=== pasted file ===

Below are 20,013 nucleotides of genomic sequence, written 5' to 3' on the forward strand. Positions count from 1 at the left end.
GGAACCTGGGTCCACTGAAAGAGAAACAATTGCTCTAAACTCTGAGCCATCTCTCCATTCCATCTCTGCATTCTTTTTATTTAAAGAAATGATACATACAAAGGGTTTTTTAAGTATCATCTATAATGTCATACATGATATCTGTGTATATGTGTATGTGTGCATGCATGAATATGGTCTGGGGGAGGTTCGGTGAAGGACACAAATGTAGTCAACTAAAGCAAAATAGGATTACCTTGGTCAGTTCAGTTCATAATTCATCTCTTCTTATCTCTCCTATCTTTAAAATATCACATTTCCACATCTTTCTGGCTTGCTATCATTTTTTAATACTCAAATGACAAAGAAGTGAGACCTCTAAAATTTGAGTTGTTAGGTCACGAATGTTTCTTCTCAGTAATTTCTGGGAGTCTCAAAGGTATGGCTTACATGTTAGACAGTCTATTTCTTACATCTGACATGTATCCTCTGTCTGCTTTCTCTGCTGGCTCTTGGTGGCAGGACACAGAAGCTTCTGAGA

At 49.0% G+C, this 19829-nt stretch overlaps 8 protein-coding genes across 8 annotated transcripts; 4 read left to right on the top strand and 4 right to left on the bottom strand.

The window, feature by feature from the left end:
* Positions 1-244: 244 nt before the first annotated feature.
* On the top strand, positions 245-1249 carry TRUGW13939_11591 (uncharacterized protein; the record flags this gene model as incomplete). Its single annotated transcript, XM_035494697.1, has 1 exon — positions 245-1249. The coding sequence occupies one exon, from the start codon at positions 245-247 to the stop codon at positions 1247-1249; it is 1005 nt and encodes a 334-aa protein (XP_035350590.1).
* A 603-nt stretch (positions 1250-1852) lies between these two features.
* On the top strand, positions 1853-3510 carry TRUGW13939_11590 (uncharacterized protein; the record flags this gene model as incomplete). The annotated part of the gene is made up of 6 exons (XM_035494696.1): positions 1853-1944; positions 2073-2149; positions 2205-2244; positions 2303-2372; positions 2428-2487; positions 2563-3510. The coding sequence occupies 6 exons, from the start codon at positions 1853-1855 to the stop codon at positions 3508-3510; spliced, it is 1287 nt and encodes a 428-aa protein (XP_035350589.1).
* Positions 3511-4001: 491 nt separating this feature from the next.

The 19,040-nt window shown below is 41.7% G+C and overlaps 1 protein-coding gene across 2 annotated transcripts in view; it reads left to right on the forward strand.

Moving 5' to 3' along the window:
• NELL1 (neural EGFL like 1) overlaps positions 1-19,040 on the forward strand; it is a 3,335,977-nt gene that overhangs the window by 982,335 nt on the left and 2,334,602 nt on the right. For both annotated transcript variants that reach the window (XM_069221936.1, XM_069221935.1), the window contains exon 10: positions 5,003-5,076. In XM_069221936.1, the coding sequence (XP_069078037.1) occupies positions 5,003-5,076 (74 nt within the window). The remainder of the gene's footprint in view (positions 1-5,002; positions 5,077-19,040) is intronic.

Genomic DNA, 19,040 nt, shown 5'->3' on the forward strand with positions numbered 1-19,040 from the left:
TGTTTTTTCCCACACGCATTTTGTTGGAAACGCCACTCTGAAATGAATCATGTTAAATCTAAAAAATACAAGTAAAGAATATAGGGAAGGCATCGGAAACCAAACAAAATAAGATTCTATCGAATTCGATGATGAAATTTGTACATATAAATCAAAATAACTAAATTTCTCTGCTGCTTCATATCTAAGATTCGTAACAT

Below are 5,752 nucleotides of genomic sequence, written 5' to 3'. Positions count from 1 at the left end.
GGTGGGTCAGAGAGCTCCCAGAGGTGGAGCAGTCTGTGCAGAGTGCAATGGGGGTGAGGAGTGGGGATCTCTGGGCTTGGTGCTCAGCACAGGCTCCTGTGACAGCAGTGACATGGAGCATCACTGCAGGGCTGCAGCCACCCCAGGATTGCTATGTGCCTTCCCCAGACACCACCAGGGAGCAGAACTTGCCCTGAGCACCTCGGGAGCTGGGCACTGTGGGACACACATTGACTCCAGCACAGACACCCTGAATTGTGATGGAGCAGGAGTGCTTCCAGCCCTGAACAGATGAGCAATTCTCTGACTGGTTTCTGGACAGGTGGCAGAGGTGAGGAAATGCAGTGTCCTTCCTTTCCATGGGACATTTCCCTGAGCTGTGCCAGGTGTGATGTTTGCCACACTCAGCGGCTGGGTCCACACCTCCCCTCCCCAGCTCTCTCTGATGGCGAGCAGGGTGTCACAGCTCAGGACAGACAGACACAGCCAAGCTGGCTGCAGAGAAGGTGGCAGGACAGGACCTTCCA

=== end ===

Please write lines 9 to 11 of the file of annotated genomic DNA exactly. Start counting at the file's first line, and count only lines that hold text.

* Positions 3511-4001: 491 nt separating this feature from the next.

The 19,040-nt window shown below is 41.7% G+C and overlaps 1 protein-coding gene across 2 annotated transcripts in view; it reads left to right on the forward strand.

Moving 5' to 3' along the window: